Sword of Trust
After suffering through bloated Hollywood comedies with their force-fed sense of what’s funny, a shuffling, organic, low-key Southern comedy like Sword of Trust is a joy and palate cleanser.
Populated by some of the best and least-known comic actors working today, Sword takes a simple premise and a collection of variously desperate characters and keeps the laughs coming for the duration of its 88-minute running time. It will leaving you smiling and refreshed.
That terrible title identifies the story line’s MacGuffin: a Civil War era sword that means different things to different people. For Cynthia, the sword is all the inheritance she’s getting from her late grandfather. (She and her partner Mary were hoping for his house.) For Birmingham, Ala., pawn shop owner Mel, the sword could be a small gold mine if he can find the right buyer, a search that requires the help of his internet-addled assistant, Nathaniel.
The sword, it turns out, is a “prover item” — tangible evidence that the Confederacy really won the War of Northern Aggression, a theory religiously ascribed to by a small but fervent band of wingnuts with names like Hog Jaws. Who eventually steps up to buy the sword and what the sellers will do to close the sale is what the movie’s about.
But it’s not what drives the comedy. That job belongs to the terrific cast, led by Marc Maron (as Mel), a comedian and star of the oddball and endearing Netflix series GLOW, and Jillian Bell (as Cynthia), an actress who’s been brightening big comedies in small roles for years, including Rough Night, Fist Fight and Office Christmas Party. Both performers excel at the understatement of the absurd, and each gets a nice, extended “How I met the love of my life” monologue that’s both funny and touching.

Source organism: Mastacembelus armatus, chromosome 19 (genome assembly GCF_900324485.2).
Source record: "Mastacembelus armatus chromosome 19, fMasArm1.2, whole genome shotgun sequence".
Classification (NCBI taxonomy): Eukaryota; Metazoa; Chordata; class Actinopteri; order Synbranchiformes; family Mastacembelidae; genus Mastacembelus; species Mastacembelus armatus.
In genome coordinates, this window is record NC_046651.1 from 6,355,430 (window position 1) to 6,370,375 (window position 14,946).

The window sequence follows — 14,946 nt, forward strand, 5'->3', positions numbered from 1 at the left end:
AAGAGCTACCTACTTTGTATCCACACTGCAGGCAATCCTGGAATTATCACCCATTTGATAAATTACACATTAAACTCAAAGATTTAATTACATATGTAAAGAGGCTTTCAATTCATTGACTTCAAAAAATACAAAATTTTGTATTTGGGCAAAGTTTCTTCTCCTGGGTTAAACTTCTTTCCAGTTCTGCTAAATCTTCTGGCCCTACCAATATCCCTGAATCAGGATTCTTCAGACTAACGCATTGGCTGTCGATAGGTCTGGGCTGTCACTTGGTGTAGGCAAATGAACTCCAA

Their sounding boards are Michaela Watkins (as Mary), an actor I’m not previously familiar with, and Jon Bass (as Nathaniel), who’s had small parts in movies as diverse as Molly’s Game and Baywatch. Watkins’ Mary is the most grounded character, but still gets some clever moments to herself (usually with Maron). Bass’s Nathaniel is the earnest young man who seems like a standard slacker, but turns out to have hidden depths of nuttiness.
Also appearing late in the film is Veep’s Dan Bakkedahl, channeling Gene Wilder with his ragged fringe of crazy hair and blend of nebbishness and untapped anger.
Keeping the balance among all these talents — and others in hilarious but tiny roles — is director Lynn Shelton, who co-wrote the screenplay with Mike O’Brien. Shelton, who has a long resumé of comedy series for television, casts herself in the most melanchoic supporting part, a thread that adds some needed weight to the proceedings.
Sword of Trust doesn’t do a deep dive into internet conspiracy communities and what drives them, but it does use the phenomenon to great comic effect. It’s not so much a socially conscious movie as a humanistic diversion, taking an assortment of sympathetic characters on a brief and possibly dangerous journey and letting them learn a little something about themselves. You’ll be happy to have met them.
Grade: A-minus. Rated R. Starts Aug. 2 at Grail Moviehouse.
(Photo: IFC Films)